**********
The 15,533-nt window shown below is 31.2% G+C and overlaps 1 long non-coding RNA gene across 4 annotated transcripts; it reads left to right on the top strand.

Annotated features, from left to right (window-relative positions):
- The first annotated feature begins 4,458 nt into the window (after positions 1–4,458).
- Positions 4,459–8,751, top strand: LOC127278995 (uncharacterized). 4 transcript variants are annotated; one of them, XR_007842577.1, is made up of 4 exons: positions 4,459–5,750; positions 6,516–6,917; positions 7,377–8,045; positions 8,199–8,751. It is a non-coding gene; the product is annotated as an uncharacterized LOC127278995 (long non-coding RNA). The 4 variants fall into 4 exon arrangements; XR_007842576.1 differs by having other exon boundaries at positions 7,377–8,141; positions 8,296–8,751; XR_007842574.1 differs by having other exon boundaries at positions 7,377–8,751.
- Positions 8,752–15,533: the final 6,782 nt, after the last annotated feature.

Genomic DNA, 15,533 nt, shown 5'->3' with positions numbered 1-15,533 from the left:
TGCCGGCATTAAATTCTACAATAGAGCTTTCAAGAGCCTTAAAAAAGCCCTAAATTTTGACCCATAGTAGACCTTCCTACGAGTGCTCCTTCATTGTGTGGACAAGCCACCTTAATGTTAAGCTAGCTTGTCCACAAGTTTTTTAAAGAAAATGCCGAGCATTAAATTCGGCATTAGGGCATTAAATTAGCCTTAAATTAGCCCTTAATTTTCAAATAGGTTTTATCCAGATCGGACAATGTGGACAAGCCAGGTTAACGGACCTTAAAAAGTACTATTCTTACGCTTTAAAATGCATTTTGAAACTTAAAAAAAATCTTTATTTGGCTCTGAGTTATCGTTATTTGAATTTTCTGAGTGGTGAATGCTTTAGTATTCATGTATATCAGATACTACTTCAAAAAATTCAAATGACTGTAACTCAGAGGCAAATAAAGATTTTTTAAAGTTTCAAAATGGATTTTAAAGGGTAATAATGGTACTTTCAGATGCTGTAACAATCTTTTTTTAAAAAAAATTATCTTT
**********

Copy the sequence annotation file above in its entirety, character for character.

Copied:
The 15,533-nt window shown below is 31.2% G+C and overlaps 1 long non-coding RNA gene across 4 annotated transcripts; it reads left to right on the top strand.

Annotated features, from left to right (window-relative positions):
- The first annotated feature begins 4,458 nt into the window (after positions 1–4,458).
- Positions 4,459–8,751, top strand: LOC127278995 (uncharacterized). 4 transcript variants are annotated; one of them, XR_007842577.1, is made up of 4 exons: positions 4,459–5,750; positions 6,516–6,917; positions 7,377–8,045; positions 8,199–8,751. It is a non-coding gene; the product is annotated as an uncharacterized LOC127278995 (long non-coding RNA). The 4 variants fall into 4 exon arrangements; XR_007842576.1 differs by having other exon boundaries at positions 7,377–8,141; positions 8,296–8,751; XR_007842574.1 differs by having other exon boundaries at positions 7,377–8,751.
- Positions 8,752–15,533: the final 6,782 nt, after the last annotated feature.

Genomic DNA, 15,533 nt, shown 5'->3' with positions numbered 1-15,533 from the left:
TGCCGGCATTAAATTCTACAATAGAGCTTTCAAGAGCCTTAAAAAAGCCCTAAATTTTGACCCATAGTAGACCTTCCTACGAGTGCTCCTTCATTGTGTGGACAAGCCACCTTAATGTTAAGCTAGCTTGTCCACAAGTTTTTTAAAGAAAATGCCGAGCATTAAATTCGGCATTAGGGCATTAAATTAGCCTTAAATTAGCCCTTAATTTTCAAATAGGTTTTATCCAGATCGGACAATGTGGACAAGCCAGGTTAACGGACCTTAAAAAGTACTATTCTTACGCTTTAAAATGCATTTTGAAACTTAAAAAAAATCTTTATTTGGCTCTGAGTTATCGTTATTTGAATTTTCTGAGTGGTGAATGCTTTAGTATTCATGTATATCAGATACTACTTCAAAAAATTCAAATGACTGTAACTCAGAGGCAAATAAAGATTTTTTAAAGTTTCAAAATGGATTTTAAAGGGTAATAATGGTACTTTCAGATGCTGTAACAATCTTTTTTTAAAAAAAATTATCTTT